Colorado, which has ruled Uruguay for most of its existence as an independent republic — since 1830 — also governed during three of the four presidential terms since the end of the 1973-1985 military dictatorship, twice under former president Julio María Sanguinetti and once under Batlle.

But Sanguinetti, Batlle and former president Luis Alberto Lacalle (1990-1995) — who lost the National Party’s primaries to the much younger Larrañaga — are now paying the cost of the alliance formed by the two traditional parties in the 1990s to push through their neo-liberal economic policies over the opposition of the Broad Front — policies that led to the financial and economic collapse of 2002, according to analysts consulted by IPS.

The neo-liberal economic doctrine of market-oriented policy measures, liberalisation, deregulation, privatisation and structural adjustments known as the “Washington Consensus” began to be applied throughout Latin America in the 1990s on the prescription of the International Monetary Fund (IMF), the World Bank and the U.S. government.

“No one in the region escaped the neo-liberal wave” that was fuelled “by the collapse of the socialist bloc headed by the now-defunct Soviet Union,” said Methol Ferré.

Fernando Henrique Cardoso, a social democrat who governed Brazil from 1995 to 2003, largely toed the line, as did Uruguay’s leaders and, especially, Menem in Argentina, considered the IMF and World Bank’s star pupil.

But a series of financial crises that hit Mexico in 1994, southeast Asia in 1997, Russia in 1998, Brazil in 1999 and Argentina in 2001 led to a substantial political transformation in the two largest Mercosur partners, said the analyst.

The “Buenos Aires Consensus” signed by Kirchner and Lula a year ago appeared to sound the death toll for the neo-liberal agenda in the Mercosur trade bloc.

That document outlines an alternative common path that focuses on economic growth with social equality and defending the interests of South America.

The leftist Lula in Brazil, Latin America’s giant, is thus at the head of a strategy of South American union, allied with Kirchner and left-leaning President Hugo Chávez in Venezuela, who was recently strengthened by his smashing victory in a presidential recall referendum.

And in Uruguay, Vázquez has announced he will strengthen Uruguay’s commitment and ties to Mercosur (created in 1991), above and beyond the periodic disputes triggered by the clash of national business interests, “micro-conflicts that will always exist, but can be overcome,” said Methol Ferré.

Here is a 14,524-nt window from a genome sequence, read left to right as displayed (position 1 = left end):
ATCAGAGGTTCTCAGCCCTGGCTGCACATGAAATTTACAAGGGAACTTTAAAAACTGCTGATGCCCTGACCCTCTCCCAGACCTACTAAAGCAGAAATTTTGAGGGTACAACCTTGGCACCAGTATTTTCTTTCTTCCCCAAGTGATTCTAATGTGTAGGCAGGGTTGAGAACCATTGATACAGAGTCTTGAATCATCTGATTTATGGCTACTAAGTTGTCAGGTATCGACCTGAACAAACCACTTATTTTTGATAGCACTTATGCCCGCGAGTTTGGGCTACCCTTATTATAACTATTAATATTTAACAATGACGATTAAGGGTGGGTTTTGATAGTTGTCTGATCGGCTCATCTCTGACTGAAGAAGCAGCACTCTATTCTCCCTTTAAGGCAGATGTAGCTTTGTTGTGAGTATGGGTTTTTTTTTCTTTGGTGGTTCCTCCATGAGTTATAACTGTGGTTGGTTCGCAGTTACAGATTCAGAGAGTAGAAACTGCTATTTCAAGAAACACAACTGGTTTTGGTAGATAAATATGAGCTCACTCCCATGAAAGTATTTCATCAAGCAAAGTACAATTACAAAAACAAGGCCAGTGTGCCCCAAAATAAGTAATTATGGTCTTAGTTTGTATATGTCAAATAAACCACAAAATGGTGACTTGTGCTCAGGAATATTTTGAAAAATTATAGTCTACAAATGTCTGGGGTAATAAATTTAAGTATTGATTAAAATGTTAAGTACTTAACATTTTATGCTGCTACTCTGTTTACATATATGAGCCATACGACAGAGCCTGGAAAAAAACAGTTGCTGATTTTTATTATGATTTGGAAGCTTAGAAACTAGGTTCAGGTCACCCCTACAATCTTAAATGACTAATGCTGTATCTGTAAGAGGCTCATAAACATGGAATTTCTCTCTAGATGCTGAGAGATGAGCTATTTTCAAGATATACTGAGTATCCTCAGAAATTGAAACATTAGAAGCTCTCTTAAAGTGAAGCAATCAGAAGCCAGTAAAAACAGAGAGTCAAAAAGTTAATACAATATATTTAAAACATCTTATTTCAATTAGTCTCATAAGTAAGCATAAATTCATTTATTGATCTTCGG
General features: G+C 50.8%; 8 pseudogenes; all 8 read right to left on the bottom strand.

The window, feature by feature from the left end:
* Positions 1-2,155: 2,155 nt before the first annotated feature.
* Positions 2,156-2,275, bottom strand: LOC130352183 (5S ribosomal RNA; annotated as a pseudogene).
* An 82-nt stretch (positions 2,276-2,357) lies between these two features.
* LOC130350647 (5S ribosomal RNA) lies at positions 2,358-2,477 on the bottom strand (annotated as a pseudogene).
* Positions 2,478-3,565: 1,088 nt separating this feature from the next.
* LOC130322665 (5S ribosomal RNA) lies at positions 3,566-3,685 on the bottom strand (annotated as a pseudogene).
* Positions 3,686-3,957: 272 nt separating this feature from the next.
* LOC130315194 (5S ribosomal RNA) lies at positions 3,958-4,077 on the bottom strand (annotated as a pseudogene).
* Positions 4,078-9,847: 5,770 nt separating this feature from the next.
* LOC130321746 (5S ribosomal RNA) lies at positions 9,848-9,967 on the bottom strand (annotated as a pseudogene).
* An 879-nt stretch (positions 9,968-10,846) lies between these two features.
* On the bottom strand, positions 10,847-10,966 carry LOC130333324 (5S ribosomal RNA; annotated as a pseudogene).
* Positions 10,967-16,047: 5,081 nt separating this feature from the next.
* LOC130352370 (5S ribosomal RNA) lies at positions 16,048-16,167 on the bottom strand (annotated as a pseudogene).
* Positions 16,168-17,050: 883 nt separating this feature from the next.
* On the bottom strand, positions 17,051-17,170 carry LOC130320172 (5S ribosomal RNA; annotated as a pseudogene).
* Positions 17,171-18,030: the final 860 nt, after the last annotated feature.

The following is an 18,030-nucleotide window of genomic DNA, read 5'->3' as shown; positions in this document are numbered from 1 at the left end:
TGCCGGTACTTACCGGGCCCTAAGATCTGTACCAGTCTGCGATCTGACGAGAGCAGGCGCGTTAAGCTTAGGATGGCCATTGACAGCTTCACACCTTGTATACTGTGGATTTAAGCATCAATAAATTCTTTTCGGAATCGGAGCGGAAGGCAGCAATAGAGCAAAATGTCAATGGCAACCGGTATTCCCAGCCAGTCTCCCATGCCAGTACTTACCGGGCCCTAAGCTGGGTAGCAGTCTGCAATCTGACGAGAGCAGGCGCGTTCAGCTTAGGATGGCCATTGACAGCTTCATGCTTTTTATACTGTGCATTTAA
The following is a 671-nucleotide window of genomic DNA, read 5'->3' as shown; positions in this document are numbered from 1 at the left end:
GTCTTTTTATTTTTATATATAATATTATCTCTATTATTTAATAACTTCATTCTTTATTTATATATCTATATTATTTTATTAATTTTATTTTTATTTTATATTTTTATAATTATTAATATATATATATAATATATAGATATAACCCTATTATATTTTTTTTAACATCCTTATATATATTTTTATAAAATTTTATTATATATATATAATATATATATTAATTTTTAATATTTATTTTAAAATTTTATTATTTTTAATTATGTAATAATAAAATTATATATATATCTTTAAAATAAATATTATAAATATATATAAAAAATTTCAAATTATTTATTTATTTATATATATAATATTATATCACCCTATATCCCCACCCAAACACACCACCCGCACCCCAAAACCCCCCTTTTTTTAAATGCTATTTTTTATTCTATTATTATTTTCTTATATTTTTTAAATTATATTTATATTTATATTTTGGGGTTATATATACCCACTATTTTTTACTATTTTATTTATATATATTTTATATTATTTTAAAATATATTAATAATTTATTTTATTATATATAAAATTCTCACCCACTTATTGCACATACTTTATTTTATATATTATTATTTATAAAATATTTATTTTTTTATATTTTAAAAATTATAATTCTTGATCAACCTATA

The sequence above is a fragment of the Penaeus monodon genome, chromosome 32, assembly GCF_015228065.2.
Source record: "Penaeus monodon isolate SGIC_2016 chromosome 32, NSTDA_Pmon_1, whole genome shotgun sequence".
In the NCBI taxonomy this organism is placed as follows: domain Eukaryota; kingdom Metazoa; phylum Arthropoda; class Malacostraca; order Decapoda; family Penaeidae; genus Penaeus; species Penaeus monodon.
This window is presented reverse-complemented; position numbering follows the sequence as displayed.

The future “ideological affinity” between the governments of Brazil, Argentina and Uruguay, which will form a kind of “progressive international” complemented by Lagos in Chile and Chávez, “will be very important” in consolidating Mercosur, said political scientist Adolfo Garcé.

Both Chile and Venezuela are associate members of Mercosur.

Methol Ferré said that in the Broad Front “there have always been pro-Mercosur sectors and leaders, but never such a unified position in favour of in-depth integration as we have seen since Lula reached the government in Brazil.”

Analysts also point to the existence of “sister” parties in the centre-left coalition that has ruled Chile since 1990 and in Uruguay’s Broad Front, like the socialists, social democrats and centre-left Christian democrats, which would further facilitate dialogue.

Uruguay’s leftist alliance has points of contact with the governments of Argentina, Brazil, Chile and even the Chávez administration in Venezuela, according to Garcé, co-author of the book ‘The Progressive Era’, which he wrote with fellow political scientist Jaime Yaffé.

For example, Uruguay’s leftist coalition and Chávez’s government both stress “participatory democracy” based on grassroots organisations and civil society as a whole, according to Garcé.

If Vázquez is elected, his government will launch an offensive against corruption and the “circuits of power” that have ruled for 20 years, purge the military of remnants of its dictatorial past, and take a proactive stance on human rights questions, as Kirchner has done since he became president of Argentina in May 2003, said Garcé.

And like the Lula administration, the government will follow responsible and disciplined fiscal and debt policies while maintaining macroeconomic balance, he added.

Meanwhile, it will emphasise tackling poverty and achieving a more just distribution of wealth; R&D (research and development) in science and technology; and strengthening the role of the state in controlling the financial system and stimulating production, similar to what the Chilean government has done, Garcé predicted.